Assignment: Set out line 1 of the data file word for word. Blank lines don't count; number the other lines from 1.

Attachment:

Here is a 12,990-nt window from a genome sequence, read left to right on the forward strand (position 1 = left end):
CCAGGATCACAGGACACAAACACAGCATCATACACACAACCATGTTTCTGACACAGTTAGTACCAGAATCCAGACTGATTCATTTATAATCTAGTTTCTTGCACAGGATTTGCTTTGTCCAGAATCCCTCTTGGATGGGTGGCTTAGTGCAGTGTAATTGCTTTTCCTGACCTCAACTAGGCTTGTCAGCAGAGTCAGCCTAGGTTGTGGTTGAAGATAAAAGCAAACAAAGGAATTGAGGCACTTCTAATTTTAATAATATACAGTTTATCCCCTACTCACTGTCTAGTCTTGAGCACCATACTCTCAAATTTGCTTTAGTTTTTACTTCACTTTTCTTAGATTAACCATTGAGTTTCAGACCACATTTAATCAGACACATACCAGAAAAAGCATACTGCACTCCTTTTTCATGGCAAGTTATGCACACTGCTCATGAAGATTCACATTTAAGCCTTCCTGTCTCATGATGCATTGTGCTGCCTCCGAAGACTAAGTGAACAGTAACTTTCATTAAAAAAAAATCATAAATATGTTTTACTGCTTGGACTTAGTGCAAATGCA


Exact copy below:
Here is a 12,990-nt window from a genome sequence, read left to right on the forward strand (position 1 = left end):